Often, the chief concern of parents is their own limitation. With a limited knowledge of the American school systems, parental expectations, and cultural values surrounding success, parents often feel overwhelmed and misunderstood. To overcome this enormous challenge, parents need the entire community (educators, administration, staff, and local partners & neighbors) to walk alongside them in this journey, with empathy and respect.”
Q. What are your biggest “aha” moments or bright spots when you see something working well?
It is amazing how much growth a child experiences when there is an investment of intentional time and long-term relationship with an adult who cares about them. When a volunteer trained through the REC invests in the same child (or group of children) over the course of a year or more, they build a relationship of safety and trust. The intentional time spent focusing on the student’s needs allows students to slow down, deconstruct, problem solve, and think critically.
When a volunteer is committed to being present, mentoring, and giving each child the tools they need for success, refugee children begin to defy all the odds against them. Their growth then positively affects their family and their community. It is truly a treasure to experience.
Q. For the students in our program, how do you help minimize some of the difficulties they may face?
“A big part of our role at the REC is not solely to focus on the academic success of our students, but to journey with them as they confront areas of socio-emotional learning in their young developing selves.
So much of what we do as children is self-discovery: the way we play & interact with others, our involvement in sports, arts & music — these are all ways of exploring and experimenting with the world around us. As we try out different things, we learn about ourselves — our likes and dislikes, what works for us and what doesn’t. For a child who has a history of trauma, or a family/community surrounded by a history of trauma, the process of self-discovery can often feel dangerous and sometimes impossible.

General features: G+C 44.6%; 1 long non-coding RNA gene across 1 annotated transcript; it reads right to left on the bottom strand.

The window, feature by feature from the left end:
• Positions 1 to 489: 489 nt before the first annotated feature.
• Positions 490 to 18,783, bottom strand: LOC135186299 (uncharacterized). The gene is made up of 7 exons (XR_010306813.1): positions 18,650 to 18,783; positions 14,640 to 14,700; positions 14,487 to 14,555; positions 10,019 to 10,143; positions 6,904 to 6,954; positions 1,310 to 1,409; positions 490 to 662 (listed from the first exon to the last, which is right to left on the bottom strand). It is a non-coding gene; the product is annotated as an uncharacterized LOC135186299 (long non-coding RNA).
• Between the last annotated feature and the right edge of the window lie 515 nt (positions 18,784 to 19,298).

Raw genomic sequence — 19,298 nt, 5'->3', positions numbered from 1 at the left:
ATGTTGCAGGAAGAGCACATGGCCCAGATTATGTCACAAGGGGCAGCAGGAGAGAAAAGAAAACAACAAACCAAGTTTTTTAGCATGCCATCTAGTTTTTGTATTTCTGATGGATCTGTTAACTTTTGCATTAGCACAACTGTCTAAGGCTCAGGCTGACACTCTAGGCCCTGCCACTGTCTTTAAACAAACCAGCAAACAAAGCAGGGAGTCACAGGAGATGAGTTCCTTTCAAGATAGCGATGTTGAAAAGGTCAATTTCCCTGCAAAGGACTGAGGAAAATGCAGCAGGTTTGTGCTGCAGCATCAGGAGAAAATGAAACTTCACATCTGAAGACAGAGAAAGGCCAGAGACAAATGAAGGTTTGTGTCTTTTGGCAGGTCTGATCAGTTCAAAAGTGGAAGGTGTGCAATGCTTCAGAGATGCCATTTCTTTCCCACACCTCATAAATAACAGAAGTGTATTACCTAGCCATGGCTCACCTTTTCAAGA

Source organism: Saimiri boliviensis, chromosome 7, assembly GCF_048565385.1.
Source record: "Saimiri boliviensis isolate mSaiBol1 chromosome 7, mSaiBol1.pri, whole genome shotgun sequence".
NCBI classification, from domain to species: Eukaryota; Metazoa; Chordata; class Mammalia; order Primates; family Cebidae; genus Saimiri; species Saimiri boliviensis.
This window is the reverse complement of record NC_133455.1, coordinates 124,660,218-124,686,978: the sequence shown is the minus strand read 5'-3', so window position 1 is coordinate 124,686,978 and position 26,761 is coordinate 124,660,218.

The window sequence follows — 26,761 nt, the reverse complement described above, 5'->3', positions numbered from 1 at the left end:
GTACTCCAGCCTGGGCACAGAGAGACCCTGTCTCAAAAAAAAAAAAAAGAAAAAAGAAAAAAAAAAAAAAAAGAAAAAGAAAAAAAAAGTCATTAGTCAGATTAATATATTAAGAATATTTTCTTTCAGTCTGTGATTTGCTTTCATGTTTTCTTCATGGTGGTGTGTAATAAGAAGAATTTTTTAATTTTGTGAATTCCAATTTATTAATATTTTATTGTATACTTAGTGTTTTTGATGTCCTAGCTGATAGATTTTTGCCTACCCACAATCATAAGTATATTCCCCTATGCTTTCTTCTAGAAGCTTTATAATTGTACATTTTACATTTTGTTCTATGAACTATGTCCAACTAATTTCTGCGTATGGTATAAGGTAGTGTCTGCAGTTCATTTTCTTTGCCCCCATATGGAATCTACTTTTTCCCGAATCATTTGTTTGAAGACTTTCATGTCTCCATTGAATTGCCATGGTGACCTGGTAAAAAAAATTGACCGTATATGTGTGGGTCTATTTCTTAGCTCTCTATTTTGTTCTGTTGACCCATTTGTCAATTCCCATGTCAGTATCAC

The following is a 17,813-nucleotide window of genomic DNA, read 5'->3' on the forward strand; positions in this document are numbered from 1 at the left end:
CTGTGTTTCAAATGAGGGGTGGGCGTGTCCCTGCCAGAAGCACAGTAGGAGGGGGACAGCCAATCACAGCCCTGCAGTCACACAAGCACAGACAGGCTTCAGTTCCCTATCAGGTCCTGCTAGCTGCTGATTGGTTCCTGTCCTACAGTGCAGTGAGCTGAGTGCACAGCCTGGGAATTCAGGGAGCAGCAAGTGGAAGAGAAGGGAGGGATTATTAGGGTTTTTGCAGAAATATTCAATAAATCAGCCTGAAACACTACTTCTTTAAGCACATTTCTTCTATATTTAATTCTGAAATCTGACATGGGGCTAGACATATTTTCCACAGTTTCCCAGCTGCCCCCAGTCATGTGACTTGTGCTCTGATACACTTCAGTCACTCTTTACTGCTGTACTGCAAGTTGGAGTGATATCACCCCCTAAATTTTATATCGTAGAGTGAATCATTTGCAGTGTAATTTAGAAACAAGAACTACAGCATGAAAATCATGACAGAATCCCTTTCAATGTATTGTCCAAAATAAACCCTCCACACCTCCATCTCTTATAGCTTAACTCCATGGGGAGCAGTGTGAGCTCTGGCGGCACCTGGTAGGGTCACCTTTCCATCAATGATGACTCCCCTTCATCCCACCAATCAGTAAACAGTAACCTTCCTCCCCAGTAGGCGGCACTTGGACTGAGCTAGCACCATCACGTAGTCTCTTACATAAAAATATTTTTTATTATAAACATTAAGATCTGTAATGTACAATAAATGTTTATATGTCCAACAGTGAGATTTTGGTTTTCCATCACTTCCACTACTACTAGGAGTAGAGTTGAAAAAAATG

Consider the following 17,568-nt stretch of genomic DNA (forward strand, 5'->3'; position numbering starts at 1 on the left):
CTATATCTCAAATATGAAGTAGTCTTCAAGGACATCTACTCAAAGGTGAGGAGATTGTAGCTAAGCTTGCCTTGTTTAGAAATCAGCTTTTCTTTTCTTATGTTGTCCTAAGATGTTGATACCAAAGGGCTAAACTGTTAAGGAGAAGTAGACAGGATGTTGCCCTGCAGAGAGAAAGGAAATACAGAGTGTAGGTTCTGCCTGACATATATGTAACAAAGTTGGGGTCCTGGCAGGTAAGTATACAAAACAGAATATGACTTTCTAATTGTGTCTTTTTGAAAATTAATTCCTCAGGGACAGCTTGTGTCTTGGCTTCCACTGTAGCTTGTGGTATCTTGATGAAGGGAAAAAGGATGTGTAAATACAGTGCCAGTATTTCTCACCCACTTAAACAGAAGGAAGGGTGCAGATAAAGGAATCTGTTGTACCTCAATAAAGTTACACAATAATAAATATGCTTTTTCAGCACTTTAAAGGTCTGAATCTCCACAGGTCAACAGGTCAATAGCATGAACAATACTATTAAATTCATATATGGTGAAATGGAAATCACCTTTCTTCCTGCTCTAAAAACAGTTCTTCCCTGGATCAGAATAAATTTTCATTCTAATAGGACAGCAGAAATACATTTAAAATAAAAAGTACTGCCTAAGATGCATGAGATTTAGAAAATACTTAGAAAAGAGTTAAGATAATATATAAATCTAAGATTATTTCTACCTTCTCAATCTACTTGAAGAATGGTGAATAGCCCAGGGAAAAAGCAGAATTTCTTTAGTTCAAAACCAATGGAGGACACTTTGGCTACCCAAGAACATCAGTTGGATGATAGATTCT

Here at the Center, we help students by giving them socio-emotional strategies they will need to interact with the world around them. We talk about triggers, choices, and how to express and manage emotions within social situations, so that they can develop within their own personal journey of self-discovery in a way that feels safe and appropriate for them.”
Q. Why is this cause important to you? Why do you believe in the work we’re doing here at the Refugee Education Center?
In small ways throughout my life, I’ve known what it’s like to feel like a fish out of water — to be the new kid in school and have to learn a new language and new set of “life-rules. Then, once I felt like I blended in, I needed to figure out what made me stand out — what made me “me”. I am grateful to the crucial individuals who came to walk with me along the way. They were patient and kind, and they didn’t treat me like I was “less-than” just because I was learning something new. They didn’t force me to choose one culture over another but allowed me to form my own mixed cultural identity. They expected a lot from me, believed in my potential for success, and believed I was a valuable part of their community.”
“Did you ever have someone who invested in your life and believed in you? This is what every child deserves. West Michigan contains a bounty of resources and individuals with the ability to participate in the growth and development of our community’s children.”